Earth Day evokes an image of blue skies, clear water, and a healthy environment for many of us, but for several technology companies it’s also a chance to point out their responsiveness to conservationist concerns.
Earth Day, which is observed on April 22, began in 1970 as a way to promote conservation. That message has made its way to the tech community, with everyone from PC makers to cell phone vendors getting into the environmentalist spirit this week.
Many companies are using Earth Day to announce and promote programs that encourage recycling of their products–as well as those of their competitors. In many cases, support for another social cause is part of the project. Many have ongoing recycling programs.
Phone Makers Pitch In
Verizon Wireless Inc. is offering free cell phone recycling through its HopeLine program. Consumers can drop off any brand of wireless phone or accessory at the 1200 Verizon retail outlets across the country. Depending on condition, the phones are refurbished, recycled, or sold. Proceeds go to domestic violence-prevention programs across the country.
AT&T Wireless is partnering with the U.S. Environmental Protection Agency and Keep America Beautiful to sponsor an enhanced recycling program for cell phones, batteries, and accessories.
Consumers can drop off unwanted wireless phones at any AT&T Wireless office.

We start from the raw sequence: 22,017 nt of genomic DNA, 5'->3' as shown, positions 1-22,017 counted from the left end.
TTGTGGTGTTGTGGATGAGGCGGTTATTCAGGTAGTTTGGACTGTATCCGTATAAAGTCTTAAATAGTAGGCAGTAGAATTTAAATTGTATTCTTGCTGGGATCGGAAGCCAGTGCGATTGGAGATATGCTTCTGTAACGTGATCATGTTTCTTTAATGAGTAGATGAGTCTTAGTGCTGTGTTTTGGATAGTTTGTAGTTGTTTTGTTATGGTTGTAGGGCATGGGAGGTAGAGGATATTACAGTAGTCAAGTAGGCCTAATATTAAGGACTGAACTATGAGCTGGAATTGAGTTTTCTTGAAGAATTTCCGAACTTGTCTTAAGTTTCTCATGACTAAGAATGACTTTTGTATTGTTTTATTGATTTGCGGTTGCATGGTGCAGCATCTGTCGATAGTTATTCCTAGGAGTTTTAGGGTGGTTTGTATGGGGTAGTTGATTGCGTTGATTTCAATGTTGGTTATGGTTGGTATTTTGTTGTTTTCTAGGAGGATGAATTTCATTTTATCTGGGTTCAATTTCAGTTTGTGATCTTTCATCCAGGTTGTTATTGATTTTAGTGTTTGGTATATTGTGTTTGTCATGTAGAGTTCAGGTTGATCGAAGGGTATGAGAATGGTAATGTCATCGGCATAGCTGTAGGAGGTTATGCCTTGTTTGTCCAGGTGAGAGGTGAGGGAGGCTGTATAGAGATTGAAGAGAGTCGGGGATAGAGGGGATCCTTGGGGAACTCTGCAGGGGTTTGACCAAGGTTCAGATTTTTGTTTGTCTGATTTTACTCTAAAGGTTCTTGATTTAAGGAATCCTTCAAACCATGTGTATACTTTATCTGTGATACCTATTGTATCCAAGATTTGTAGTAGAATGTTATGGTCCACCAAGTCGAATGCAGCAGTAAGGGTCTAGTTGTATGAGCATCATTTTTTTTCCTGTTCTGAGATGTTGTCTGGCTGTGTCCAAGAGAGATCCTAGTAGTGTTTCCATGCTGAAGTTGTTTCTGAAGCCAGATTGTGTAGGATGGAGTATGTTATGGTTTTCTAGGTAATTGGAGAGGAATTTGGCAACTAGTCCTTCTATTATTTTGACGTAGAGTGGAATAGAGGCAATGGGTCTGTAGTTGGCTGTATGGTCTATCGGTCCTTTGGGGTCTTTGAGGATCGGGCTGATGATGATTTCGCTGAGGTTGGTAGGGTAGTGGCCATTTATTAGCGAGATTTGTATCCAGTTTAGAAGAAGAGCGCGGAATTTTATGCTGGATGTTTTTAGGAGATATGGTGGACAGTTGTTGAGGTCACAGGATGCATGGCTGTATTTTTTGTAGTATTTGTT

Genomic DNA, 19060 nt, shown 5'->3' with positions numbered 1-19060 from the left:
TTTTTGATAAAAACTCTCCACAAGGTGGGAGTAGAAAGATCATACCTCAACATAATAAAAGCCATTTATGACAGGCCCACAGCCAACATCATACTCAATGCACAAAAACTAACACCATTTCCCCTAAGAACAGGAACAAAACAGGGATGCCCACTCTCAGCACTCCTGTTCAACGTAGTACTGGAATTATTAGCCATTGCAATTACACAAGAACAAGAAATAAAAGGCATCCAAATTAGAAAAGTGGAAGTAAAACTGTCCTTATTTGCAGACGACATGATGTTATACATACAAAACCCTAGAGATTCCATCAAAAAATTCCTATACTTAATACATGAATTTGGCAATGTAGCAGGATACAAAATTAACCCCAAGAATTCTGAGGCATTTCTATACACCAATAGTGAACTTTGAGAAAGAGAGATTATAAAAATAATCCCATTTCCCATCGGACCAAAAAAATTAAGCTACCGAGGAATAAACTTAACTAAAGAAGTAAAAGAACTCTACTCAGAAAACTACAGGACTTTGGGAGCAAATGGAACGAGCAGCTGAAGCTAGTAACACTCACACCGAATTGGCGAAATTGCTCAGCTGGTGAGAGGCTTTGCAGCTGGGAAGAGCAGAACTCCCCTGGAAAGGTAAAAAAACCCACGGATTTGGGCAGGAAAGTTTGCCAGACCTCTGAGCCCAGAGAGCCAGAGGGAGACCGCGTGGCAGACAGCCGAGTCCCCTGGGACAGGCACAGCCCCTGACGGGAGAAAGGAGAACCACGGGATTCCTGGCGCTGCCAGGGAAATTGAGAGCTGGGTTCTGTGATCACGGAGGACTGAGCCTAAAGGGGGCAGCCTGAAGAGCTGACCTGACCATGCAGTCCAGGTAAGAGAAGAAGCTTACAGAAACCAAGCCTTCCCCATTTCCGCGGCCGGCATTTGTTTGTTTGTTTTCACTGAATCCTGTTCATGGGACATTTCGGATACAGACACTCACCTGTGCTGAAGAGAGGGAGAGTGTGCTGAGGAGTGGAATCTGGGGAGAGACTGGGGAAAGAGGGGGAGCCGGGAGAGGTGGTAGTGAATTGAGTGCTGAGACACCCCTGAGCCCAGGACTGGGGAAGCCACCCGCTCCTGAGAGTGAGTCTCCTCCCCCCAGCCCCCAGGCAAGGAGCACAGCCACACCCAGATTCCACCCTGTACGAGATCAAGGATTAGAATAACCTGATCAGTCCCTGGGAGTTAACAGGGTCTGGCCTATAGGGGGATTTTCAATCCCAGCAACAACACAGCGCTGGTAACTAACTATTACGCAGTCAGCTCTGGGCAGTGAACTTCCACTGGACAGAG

“Our goal is not simply for our company to comply with recycling laws, but to go further and provide a means for our customers and wireless customers in general to recycle their equipment,” said Rochelle Cohen, a spokesperson for AT&T Wireless.
Profits from the AT&T Wireless program are donated to Keep America Beautiful, and donated phones that can be re-used are given to the Red Cross and other emergency relief agencies.
On the computer front, Hewlett-Packard and Dell are especially active in the recycling arena.
For Earth Day, HP announced it will double the value of its HP Planet Partners e-coupon promotion to encourage more computer users to recycle.
Those who donate in April can earn up to a US$100 credit toward online product purchases from HP.
Consumers using HP’s Web-based recycling service can arrange for equipment pickup for re-use, donation, or disposal. HP operates its own recycling centers near Roseville, California, and Nashville, Tennessee.
HP also sponsors an international laser printer cartridge-recycling program that has handled more than 39 million cartridges worldwide since 1992. Company officials said the program is responsible for keeping more than 50,000 tons of material out of landfills around the globe.
Environmentally conscious consumers who buy a new Dell printer can now safely dispose of their old printer, without paying a fee. Since March, Dell has included return shipping free to anyone purchasing a new printer. The old units are refurbished or recycled, depending on their usability.
Dell also has a recycling program for notebooks, desktops, and monitors. There is a $15 fee, but participants qualify for a 10 percent discount off their next online purchase from Dell.